Based on the answer, I checked attaching various applications to tap2. I notice this: when no application is using tap1 or tap2, both interfaces don't have the LOWER_UP flag set.

4: br0: <NO-CARRIER,BROADCAST,MULTICAST,UP> mtu 1500 qdisc noqueue state DOWN mode DEFAULT group default 
    link/ether 46:84:6e:0c:0f:f9 brd ff:ff:ff:ff:ff:ff
25: tap1: <NO-CARRIER,BROADCAST,MULTICAST,PROMISC,UP> mtu 1500 qdisc pfifo_fast master br0 state DOWN mode DEFAULT group default qlen 500
    link/ether ba:9c:05:89:16:ad brd ff:ff:ff:ff:ff:ff
26: tap2: <NO-CARRIER,BROADCAST,MULTICAST,PROMISC,UP> mtu 1500 qdisc pfifo_fast master br0 state DOWN mode DEFAULT group default qlen 500

When I start the applications, the LOWER_UP flag becomes set:

4: br0: <BROADCAST,MULTICAST,UP,LOWER_UP> mtu 1500 qdisc noqueue state UP mode DEFAULT group default 
    link/ether 46:84:6e:0c:0f:f9 brd ff:ff:ff:ff:ff:ff
25: tap1: <BROADCAST,MULTICAST,PROMISC,UP,LOWER_UP> mtu 1500 qdisc pfifo_fast master br0 state UP mode DEFAULT group default qlen 500
    link/ether ba:9c:05:89:16:ad brd ff:ff:ff:ff:ff:ff
26: tap2: <BROADCAST,MULTICAST,PROMISC,UP,LOWER_UP> mtu 1500 qdisc pfifo_fast master br0 state UP mode DEFAULT group default qlen 500
    link/ether 46:84:6e:0c:0f:f9 brd ff:ff:ff:ff:ff:ff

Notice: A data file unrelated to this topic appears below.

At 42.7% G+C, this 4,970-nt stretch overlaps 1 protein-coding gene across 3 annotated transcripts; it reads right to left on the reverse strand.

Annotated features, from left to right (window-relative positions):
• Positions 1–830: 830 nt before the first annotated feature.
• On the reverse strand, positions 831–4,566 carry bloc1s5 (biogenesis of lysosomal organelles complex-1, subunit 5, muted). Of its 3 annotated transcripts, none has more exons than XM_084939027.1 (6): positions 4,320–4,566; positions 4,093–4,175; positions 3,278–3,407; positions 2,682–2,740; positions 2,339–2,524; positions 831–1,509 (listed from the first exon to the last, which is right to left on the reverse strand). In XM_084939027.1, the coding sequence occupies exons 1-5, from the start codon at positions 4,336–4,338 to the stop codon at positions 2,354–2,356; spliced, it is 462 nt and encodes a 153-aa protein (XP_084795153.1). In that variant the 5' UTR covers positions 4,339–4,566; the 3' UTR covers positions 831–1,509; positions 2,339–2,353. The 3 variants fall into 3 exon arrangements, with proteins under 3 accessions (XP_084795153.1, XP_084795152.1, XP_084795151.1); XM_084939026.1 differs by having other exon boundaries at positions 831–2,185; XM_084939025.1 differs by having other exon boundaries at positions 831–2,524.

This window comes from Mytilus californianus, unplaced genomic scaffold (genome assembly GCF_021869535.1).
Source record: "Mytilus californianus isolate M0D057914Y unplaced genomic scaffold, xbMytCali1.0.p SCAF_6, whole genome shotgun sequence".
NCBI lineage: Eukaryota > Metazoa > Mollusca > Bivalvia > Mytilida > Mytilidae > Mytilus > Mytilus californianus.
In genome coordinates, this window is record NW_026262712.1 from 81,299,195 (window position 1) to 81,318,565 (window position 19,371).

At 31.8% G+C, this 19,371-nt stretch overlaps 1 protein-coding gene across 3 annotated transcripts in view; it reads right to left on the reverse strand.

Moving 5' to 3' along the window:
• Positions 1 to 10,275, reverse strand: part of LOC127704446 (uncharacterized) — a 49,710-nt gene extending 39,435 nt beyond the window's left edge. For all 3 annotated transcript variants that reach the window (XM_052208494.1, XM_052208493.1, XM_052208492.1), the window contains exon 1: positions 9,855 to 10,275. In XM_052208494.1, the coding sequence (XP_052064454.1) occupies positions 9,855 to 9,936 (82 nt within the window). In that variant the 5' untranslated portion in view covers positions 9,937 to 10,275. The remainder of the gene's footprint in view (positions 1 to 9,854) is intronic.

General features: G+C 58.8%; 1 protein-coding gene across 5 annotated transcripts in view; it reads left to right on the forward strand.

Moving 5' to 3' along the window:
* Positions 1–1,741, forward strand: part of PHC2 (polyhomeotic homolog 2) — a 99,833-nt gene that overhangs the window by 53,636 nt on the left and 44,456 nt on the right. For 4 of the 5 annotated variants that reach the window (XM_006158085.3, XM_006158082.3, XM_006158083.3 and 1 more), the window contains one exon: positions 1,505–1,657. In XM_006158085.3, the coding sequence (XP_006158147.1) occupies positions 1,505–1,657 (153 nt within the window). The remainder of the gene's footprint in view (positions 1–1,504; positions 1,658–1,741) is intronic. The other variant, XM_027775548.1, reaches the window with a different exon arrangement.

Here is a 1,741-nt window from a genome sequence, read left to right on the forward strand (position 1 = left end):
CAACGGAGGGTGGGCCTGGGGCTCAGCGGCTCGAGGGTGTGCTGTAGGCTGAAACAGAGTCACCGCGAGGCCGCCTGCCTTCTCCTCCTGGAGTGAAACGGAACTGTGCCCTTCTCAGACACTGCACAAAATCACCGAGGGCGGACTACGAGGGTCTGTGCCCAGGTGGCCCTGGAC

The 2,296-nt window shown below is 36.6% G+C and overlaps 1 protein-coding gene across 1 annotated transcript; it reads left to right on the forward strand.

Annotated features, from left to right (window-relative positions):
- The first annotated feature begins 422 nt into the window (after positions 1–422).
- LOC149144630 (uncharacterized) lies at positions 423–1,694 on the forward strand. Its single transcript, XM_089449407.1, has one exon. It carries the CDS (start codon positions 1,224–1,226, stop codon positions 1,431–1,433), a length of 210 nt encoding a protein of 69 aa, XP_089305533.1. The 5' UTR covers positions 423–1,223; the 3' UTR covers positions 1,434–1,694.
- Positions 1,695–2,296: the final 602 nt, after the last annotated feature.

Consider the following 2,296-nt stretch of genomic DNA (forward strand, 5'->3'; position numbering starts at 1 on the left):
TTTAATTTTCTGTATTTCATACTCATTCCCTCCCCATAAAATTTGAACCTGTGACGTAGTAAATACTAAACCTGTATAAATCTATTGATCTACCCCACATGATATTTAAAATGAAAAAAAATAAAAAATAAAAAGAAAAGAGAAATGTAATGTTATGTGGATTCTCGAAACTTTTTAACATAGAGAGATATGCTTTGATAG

I'm sorry this is turning out to be lengthy, I'm just hoping that there is enough information to make sense of the issue.

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Just in case, because you said you are a total noob: A tun (layer 3) or tap (layer 2) interface is the network interface endpoint of an application, and the application can read and write packets from this network interface. What you create with ip tuntap add ... or the outdated tunctl are persistent names for such endpoints, and you'll normally still run the application, and it won't do anything unless you run the application.

As the application interacts with the network interface as a matter of design, there's no need to "inject" packets with a third party application, unless you mean by "inject' this normal interaction I described.

Also, if you want to play around with networking, I can recommend using network namespaces and veth pairs. Basically you can set up a lot of virtual computers on your computer that can mimic communication between real computers on a network.

So if you want to do that, and don't want to play with your own application creating and receiving packets, you don't need a tun/tap interface.

That said, I just tested your setup, with a slight variation because you didn't say what you use to "inject" packets: I used two socats to create to tap endpoint tap0a and tap1a, then I bridged them, and used another two socats in two different namespaces to create the correct packets for me. They need to be in a different namespace, as local packets will always be delivered via loopback lo.

And as expected, bridging tap devices works just fine.

So I suppose the problem is in the packet you are injecting: Wrong ethernet address, or no broadcast. Please edit your question with with tcpdump -xx ... output when you inject the ARP packet.

Or possibly you'd like to create network namespaces and bridge two endpoints of two veth-pairs instead? That's a lot simpler.

Edit